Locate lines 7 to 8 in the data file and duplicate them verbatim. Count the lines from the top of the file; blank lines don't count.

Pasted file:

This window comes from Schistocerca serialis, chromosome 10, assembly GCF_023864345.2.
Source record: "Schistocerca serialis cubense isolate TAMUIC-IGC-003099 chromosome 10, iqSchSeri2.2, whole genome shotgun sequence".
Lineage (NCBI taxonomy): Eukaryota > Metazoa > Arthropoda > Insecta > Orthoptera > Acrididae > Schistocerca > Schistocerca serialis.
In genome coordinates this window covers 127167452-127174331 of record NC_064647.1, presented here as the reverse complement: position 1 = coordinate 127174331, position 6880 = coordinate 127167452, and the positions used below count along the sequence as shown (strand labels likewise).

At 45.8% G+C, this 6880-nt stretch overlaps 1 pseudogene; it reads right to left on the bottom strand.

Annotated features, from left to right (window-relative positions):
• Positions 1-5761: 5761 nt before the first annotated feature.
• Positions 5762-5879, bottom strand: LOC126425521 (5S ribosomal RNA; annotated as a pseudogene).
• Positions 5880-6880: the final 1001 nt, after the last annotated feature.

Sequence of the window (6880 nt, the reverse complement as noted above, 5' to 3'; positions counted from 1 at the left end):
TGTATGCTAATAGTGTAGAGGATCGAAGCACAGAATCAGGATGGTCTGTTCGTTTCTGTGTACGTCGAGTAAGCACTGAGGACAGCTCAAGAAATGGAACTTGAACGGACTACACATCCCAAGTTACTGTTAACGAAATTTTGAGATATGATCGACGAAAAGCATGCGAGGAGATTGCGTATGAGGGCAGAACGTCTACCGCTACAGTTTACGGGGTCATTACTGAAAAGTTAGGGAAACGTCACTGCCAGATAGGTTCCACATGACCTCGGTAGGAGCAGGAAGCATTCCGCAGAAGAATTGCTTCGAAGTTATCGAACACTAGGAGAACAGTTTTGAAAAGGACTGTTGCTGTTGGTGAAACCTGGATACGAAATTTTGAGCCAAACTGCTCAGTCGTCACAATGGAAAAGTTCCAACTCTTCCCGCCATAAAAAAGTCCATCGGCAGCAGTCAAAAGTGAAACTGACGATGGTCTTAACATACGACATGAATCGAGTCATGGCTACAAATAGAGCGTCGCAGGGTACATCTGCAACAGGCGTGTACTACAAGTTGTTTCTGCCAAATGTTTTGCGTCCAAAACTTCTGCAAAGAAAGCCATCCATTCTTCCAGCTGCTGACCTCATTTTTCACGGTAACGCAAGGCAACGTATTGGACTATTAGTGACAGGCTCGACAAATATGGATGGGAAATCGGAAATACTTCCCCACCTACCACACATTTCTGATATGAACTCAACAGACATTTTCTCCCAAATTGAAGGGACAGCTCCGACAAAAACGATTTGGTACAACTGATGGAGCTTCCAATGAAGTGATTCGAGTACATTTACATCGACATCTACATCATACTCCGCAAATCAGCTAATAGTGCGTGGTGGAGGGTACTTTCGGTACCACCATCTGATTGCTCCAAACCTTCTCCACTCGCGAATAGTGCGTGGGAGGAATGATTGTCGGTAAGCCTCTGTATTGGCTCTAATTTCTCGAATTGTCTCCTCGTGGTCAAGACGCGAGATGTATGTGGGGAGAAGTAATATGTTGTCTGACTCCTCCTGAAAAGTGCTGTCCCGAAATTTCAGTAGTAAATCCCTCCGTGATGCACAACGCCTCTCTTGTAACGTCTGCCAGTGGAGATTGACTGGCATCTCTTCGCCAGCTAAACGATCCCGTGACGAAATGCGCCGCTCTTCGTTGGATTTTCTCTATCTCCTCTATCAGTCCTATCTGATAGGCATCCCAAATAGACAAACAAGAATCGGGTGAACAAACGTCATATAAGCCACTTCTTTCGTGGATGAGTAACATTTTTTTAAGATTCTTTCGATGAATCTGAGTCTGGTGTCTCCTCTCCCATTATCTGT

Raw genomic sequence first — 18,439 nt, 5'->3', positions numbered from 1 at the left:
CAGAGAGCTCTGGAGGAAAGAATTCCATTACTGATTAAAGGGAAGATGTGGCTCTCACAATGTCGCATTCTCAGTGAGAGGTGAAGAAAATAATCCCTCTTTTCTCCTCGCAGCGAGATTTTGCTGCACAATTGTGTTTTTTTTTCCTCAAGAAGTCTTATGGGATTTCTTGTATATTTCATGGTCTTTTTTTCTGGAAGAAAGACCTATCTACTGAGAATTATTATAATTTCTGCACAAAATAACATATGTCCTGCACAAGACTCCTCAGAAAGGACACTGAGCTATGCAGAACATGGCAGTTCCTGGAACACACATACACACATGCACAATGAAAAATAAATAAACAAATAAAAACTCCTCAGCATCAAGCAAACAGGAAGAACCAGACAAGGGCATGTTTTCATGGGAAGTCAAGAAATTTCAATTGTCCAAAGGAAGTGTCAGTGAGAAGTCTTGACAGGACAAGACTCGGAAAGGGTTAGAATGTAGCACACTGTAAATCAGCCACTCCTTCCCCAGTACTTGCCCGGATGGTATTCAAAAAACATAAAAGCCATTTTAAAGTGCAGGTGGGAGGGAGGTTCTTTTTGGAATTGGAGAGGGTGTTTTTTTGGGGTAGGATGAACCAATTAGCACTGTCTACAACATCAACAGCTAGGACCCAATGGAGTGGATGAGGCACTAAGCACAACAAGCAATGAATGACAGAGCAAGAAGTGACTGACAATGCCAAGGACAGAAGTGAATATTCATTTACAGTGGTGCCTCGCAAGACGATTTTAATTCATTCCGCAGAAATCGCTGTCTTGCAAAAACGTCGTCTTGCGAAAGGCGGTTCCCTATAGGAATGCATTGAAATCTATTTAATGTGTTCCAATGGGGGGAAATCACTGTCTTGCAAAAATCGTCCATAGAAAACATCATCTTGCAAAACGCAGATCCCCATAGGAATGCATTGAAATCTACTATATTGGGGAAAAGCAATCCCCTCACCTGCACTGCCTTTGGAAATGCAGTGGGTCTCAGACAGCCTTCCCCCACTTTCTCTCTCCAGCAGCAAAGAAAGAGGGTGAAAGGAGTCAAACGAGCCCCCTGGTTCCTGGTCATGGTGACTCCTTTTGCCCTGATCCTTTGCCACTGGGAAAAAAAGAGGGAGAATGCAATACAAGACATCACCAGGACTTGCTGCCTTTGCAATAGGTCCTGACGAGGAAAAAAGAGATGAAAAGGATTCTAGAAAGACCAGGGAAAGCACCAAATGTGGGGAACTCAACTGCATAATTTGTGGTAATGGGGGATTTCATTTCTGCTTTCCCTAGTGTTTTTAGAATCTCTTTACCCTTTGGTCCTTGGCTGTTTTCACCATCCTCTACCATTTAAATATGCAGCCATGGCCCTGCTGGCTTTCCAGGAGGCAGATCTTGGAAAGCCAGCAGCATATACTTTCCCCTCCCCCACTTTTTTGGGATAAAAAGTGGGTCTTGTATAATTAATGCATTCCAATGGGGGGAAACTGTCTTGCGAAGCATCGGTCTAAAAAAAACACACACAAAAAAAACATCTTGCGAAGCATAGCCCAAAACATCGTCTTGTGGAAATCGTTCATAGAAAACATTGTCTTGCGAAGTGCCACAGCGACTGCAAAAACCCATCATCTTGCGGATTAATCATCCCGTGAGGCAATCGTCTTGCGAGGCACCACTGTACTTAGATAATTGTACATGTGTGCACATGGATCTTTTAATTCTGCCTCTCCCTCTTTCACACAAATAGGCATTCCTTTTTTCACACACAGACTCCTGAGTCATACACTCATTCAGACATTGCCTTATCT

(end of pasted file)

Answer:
• Positions 1-5761: 5761 nt before the first annotated feature.
• Positions 5762-5879, bottom strand: LOC126425521 (5S ribosomal RNA; annotated as a pseudogene).